Half a Person

Just finished talking to two of our lovely lawyers about the legal -- um -- issues surrounding the the cluster of activities that seem to all fall under the label "blogging." Should the company CEO blog? Ought an employee to blog? If so, then what? What are the rules of engagemement? There are oceans of examples to be found by a simple google, but it's the underlying juices that are interesting.

It's a lovely example of the split: "I work for you on work time" people vs. the "I work for you all the time" people. Now, really, which is a better value? People who work for you all the time don't understand why you should mind if they also play all the time. I am my doctor's patient all the time, even when I'm at work.

People who "work for you on work time" are selling you time, not self. And they feel justified in hiding things from their employers as a result. It's none of their business, after all, quite literally, if they didn't pay for that time.

On the other hand, we're talking about people who are neither punching a clock nor protected by law in their working hours. What is working time, anymore? I do so much work at home that the concept of "workers comp" (because it's an injury sustained "at work") is getting funny. Certainly weird, legally. It's all getting weird. Years ago, I made my peace with being paid for reaching goals, and made a practice of explaining that to each supervisor in turn. And as long as I kept reaching the goals, no one seemed to mind my disregard for routine.

But what about the people who do hold on to this notion of "work time" -- which is being bought and paid for and "my time" which is sacrosanct, private, personal, and hidden?

About thirty years ago, I wrote a paper on Privacy. A senior thesis, very bulky and full of references. What I learned from my work is that at that time, our "privacy" rested on the very thin support of the general inconvenience of paperwork. We had privacy because no one could be bothered to take the time and trouble to connect everything up. We'd already provided all the info needed to x-ray our lives, open to all in government files -- but the info was not integrated.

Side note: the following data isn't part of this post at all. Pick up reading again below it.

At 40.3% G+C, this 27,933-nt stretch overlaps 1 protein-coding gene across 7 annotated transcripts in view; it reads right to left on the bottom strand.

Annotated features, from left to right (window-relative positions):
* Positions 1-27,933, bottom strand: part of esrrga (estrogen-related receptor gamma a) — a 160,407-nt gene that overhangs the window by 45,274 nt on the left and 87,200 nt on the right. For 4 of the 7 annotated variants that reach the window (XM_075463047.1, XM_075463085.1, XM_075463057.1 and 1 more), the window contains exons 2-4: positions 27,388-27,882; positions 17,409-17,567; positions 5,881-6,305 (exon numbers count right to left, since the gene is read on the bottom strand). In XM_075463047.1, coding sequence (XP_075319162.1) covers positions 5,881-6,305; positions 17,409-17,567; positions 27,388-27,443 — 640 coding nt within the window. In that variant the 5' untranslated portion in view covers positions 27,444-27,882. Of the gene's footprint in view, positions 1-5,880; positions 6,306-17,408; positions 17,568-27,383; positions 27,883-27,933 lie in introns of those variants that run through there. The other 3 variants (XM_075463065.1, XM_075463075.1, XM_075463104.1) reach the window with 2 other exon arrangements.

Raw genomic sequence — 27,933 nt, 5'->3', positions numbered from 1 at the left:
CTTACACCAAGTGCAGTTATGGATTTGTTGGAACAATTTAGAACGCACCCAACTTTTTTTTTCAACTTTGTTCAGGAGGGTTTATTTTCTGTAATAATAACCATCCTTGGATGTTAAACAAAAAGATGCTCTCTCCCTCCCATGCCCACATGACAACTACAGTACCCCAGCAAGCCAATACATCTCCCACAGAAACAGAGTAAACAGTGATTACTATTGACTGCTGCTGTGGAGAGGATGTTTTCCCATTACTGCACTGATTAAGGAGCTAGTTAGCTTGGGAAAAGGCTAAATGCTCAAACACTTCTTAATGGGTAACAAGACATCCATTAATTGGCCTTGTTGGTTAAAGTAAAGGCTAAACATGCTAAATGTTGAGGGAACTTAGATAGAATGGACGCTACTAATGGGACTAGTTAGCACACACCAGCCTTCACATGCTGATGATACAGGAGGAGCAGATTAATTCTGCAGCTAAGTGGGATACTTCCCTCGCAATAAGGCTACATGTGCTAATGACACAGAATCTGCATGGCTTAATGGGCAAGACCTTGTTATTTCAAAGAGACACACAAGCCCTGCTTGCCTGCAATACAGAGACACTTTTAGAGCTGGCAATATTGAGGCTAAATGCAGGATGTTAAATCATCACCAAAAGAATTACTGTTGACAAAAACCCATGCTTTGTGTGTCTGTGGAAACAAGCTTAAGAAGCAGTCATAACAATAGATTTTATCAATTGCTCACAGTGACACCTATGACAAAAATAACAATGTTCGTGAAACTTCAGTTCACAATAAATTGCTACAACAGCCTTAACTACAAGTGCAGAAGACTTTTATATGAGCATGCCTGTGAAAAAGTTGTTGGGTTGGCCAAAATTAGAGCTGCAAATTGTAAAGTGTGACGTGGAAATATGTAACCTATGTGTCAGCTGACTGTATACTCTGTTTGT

For years, I relaxed into the protection of process inconvenience. But that was then. Now it's not inconvenient, it's easy. If you think you have "Privacy" -- well, if you do it's now resting on the support of the honor and honesty of the people who have all your info at their fingertips. I'm okay with that, actually. I've been thinking about it for 30 years.

But about those people who have sold half their lives and think they can retain the other half...I suppose it can work if you're lucky. Lucky enough for no supervisor to order you to do something you can't in honor do -- but you now must because you've accepted this sort of gentleman's slavery. "I am not myself when I am at work -- I am the person they want to pay for my time..." I see those people around me. Heck, I did that once -- but really, never again. What a cost it was to fire a person when I would not have done it myself.

And what about the half of the life that isn't sold? Do they think the company won't notice what they do? Will the company have a point of view about it? You betcha. So it's no freedom anywhere if you try to sell your time rather than your commitment.

It seems like HR lags a bit in understanding this, but hey, they're probably doing something else with their time...


  1. First off, thank you for following my blog. Any feedback on what you like or do not like about it would be appreciated. Your blog is interesting, so I'm going to sign up as a follower of yours!

    Anyway, this *my time and work time thing". I had a work/blogging incident recently where I was warned off by my boss because some of the things I said about my attitude to work was seen to be objectionable and not commensurate or appropriate to my position as a manager. As a consequence, and valuing my job(!!!!), I completely deleted one posting and edited out from other postings anything which the uninitiated (amongst my work subordinates) might take as work subversive! The facts of the matter are that it was all tongue in cheek, and knock-about slap stick, though I still hold to the view that work is wage slavery and that personal freedom is an illusion. One of the great things about blogging (and I am a compulsive blogger) is that you can write any number of blogs and assume any identity you like. Then, you can say what you like so long as you don't reveal your true identity.........

  2. I think the really tricky part of all this is that they're also right. Knowledge is power and knowledge is walking around on two legs and we paid for you to get that knowledge and some of that knowledge is not actually yours, but we fed it to you, like it or not, but it was ours then and actually it's still ours, so stop publishing it out on the public web...Yeah, I see it both ways. And I can't do that "not my true identity" thing because I really really believe in the reputation web and the end of privacy and I want all the credit I can get for my ideas, so...


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